Is Wall Street Really Upset Over the Turmoil in DC?

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Oct. 15 (Bloomberg) –- Bipartisan Policy Center Senior Vice President Bill Hoagland and MacQuarie Group’s Thierry Wizman discuss the turmoil in Washington over the government shutdown and whether any long-term structural reform can come out of it. They speak with Pimm Fox on Bloomberg Television's "Taking Stock." (Source: Bloomberg)

Now with more to understand fitch putting the u.s. government on negative credit watch.

The aaa rating being reviewed by fitch.

Here to oppose understand what to make of all of this is thier ry wiseman.

And we have bill hoagland from the bipartisan policy center.

Let's start with you, bill hoagland.

What do people in des moines, iowa make of what is going on in washington?

They think this is a ridiculous exercise of politics, something they cannot get their head around in terms of what is going on.

They feel very disappointed in the government tonight.

And the blame is being laid pretty across the board.

This is a republican worry and it is stated out here, but they are pretty angry at what is going on in washington tonight.

Angry, disappointed, is that the language we will be using to describe politicians?

Probably.

I do not think wall street is that upset, nor concerned about what is happening in washington.

They see it as run-of-the-mill.

If they were really concerned, you would probably see bond yields down on the day.

I do not want to see -- to exaggerate the issue.

I think something is going to happen someday soon, maybe within the next five days in washington to resolve this.

Do you think it could be wrong?

We have seen many instances in the past where you have these kind of games of chicken.

October 17 is not necessarily the last minute.

Although it has been spoken of as a deadline day, it is a pseudo-deadline.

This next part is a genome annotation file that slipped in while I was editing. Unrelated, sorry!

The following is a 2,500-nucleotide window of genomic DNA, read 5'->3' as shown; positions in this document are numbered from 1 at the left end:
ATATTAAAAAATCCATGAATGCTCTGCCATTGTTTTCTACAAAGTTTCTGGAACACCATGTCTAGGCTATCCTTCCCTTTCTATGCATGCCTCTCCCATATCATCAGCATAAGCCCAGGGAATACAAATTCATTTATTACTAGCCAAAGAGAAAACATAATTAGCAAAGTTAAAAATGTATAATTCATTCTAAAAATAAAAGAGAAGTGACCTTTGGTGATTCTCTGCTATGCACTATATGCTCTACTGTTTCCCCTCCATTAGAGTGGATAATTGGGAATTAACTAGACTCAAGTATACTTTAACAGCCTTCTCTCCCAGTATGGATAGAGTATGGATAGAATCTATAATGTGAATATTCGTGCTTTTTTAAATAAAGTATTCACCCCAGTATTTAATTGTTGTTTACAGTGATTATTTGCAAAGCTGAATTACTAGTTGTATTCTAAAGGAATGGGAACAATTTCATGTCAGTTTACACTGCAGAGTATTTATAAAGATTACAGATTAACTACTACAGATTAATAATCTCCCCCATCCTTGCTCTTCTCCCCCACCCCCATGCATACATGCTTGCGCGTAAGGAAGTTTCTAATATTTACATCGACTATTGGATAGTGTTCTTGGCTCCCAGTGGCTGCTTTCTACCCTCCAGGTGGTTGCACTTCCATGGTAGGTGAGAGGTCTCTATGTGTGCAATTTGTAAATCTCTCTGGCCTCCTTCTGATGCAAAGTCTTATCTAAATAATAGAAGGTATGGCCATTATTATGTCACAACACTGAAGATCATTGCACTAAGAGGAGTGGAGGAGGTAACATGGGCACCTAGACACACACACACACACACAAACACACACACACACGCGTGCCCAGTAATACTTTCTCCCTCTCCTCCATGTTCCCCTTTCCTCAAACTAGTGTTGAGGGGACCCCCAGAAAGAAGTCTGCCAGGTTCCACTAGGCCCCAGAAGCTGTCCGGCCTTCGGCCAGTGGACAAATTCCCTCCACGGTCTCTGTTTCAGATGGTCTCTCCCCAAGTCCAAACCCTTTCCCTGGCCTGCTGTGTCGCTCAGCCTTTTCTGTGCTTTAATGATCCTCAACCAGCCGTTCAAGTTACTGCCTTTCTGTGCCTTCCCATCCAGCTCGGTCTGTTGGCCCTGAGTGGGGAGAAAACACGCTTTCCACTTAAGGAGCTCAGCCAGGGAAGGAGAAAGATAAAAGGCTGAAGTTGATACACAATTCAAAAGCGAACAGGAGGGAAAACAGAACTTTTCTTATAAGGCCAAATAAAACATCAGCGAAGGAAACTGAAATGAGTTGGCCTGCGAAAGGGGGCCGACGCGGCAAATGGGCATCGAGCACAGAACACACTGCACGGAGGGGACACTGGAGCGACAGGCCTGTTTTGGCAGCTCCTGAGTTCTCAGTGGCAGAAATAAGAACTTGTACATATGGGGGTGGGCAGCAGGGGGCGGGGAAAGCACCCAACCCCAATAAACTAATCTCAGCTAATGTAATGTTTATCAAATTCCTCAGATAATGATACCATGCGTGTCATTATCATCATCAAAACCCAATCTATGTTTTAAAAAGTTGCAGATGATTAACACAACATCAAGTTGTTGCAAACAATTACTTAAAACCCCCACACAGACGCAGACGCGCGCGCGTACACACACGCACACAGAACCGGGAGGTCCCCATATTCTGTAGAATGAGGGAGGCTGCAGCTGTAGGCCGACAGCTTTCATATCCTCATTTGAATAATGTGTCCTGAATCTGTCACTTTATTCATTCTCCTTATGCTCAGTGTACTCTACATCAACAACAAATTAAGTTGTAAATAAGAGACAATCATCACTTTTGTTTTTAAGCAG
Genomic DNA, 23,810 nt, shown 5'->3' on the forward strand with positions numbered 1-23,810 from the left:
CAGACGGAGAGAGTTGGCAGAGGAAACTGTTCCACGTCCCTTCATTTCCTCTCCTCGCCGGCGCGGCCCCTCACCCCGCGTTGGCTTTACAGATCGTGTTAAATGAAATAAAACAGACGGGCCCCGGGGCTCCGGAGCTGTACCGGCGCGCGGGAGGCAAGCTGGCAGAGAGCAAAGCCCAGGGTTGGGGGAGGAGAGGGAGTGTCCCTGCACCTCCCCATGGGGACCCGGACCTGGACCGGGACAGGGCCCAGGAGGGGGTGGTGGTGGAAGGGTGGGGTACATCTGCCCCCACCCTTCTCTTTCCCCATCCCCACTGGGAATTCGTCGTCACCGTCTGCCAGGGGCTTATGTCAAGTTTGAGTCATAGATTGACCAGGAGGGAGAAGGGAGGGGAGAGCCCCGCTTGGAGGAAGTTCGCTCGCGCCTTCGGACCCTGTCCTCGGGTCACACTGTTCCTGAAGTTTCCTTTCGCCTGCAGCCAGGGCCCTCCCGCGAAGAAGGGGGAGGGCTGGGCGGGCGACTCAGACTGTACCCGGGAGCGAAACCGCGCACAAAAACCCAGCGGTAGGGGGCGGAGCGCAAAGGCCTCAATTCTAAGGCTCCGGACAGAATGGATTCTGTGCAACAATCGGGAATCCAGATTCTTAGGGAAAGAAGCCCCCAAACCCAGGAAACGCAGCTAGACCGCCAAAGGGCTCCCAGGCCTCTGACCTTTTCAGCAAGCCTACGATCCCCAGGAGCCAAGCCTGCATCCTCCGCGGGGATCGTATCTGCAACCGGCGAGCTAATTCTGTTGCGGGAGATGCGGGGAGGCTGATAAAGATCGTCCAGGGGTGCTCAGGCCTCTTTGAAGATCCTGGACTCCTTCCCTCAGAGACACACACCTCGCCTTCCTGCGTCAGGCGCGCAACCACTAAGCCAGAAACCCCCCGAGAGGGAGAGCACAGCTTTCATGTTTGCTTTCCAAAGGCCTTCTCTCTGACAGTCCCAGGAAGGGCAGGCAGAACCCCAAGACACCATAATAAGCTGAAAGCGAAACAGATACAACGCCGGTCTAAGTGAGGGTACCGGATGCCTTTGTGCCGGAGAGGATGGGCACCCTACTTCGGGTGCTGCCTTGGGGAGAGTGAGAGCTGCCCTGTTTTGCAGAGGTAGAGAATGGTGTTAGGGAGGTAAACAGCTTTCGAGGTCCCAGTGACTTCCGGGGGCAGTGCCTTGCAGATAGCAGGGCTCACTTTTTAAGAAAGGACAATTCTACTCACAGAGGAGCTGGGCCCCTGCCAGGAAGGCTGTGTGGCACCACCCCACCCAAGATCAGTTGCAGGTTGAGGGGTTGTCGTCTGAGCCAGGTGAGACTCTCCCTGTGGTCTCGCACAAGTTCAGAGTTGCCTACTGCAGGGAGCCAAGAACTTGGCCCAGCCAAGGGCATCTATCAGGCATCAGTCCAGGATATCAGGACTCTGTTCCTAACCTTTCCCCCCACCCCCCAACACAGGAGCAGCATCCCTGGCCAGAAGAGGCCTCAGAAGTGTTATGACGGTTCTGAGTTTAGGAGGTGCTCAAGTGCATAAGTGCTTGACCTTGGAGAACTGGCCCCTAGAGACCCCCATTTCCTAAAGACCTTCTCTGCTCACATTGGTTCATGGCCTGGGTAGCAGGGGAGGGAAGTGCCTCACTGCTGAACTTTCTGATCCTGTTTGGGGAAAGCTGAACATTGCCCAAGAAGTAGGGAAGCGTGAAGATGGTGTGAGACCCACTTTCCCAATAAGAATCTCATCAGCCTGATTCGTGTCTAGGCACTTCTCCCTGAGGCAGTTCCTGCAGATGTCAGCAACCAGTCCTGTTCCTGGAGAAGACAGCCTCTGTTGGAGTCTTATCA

There are plenty of things the government or the treasury can do to delay payment and effectively avoid default in the formal sense.

Having said that, congress is well aware it needs to solve this issue.

Mind you, it just in the last few weeks, there is not much progress.

Two weeks ago, house republicans , the tea party, they wanted to see obamacare funding delayed or effectively abandoned.

We are not seeing that anymore.

What is it they are negotiating about?

There are a few things, and keep in mind, this is a -- an issue in flux.

An hour ago might be different from what they were debating six hours ago.

But just up until an hour or two hours ago my house republicans were still wanting a deferment of a medical device tax.

They had given -- have given that up.

They will not make this a part of the house republican bill.

There is less and less daylight.

With regard to the issues, what is important is that as you get to the end game, even though there is less daylight between the parties, they still feel they need to extract confessions.

Even still, you will see resolutions within a few days.

Bill hoagland, do you agree, resolution within a few days?

I think there is no question they will not default, but i also agree that the 17th is somewhat of a date.

We had estimated somewhere between the 18th and the 22nd.

Let me just respond, though.

The people out here in the heartland, there -- their disappointment, i don't think they are looking specifically at how wall street feels about it.

They are looking at this and saying, if our disagreement comes over opening our government and paying our debts, what are we supposed to be doing?

This is not a major accomplishment on dealing with the long-term fiscal issues of this country.

Somehow, we've got to open up government.

And we have to honor our obligations.

Those are the things we need to be doing anyway.

I don't think any agreement reached in the next 24 to 48 hours is in great shape.

We think we need to keep government open and we should be honoring our obligations.

What are you telling them when they ask you what the fight is over, substantively?

Substantively, of course, it started out with the wrong box canyon analogy.

It started as something that would never be accomplished, and that is, the funding or delay of obamacare.

What this fight is over now simply just seems to be politics.

I agree there is an issue here, long-term deficit reduction, debt reduction.

And that is what i think is still on the table.

But it is clearly not coming to pass in this agreement that is talked about the next 24 to 48 hours.

Is it possible, though, that there are things that both the democrats and the republicans cannot control?

A talk about this as a bill they come to as a last minute agreement.

But sometimes those are beyond anybody's understanding and they cannot even predict them.

What is at risk is the possibility of a default and credit rating dropped.

I don't think that worst-case verio is actually going to happen, however.

With regards to the long-term deficit reduction and debt reduction, it is not really congress that is to blame on the lack of availability to define a long-term resolution.

It is that there is no agreement

This text has been automatically generated. It may not be 100% accurate.

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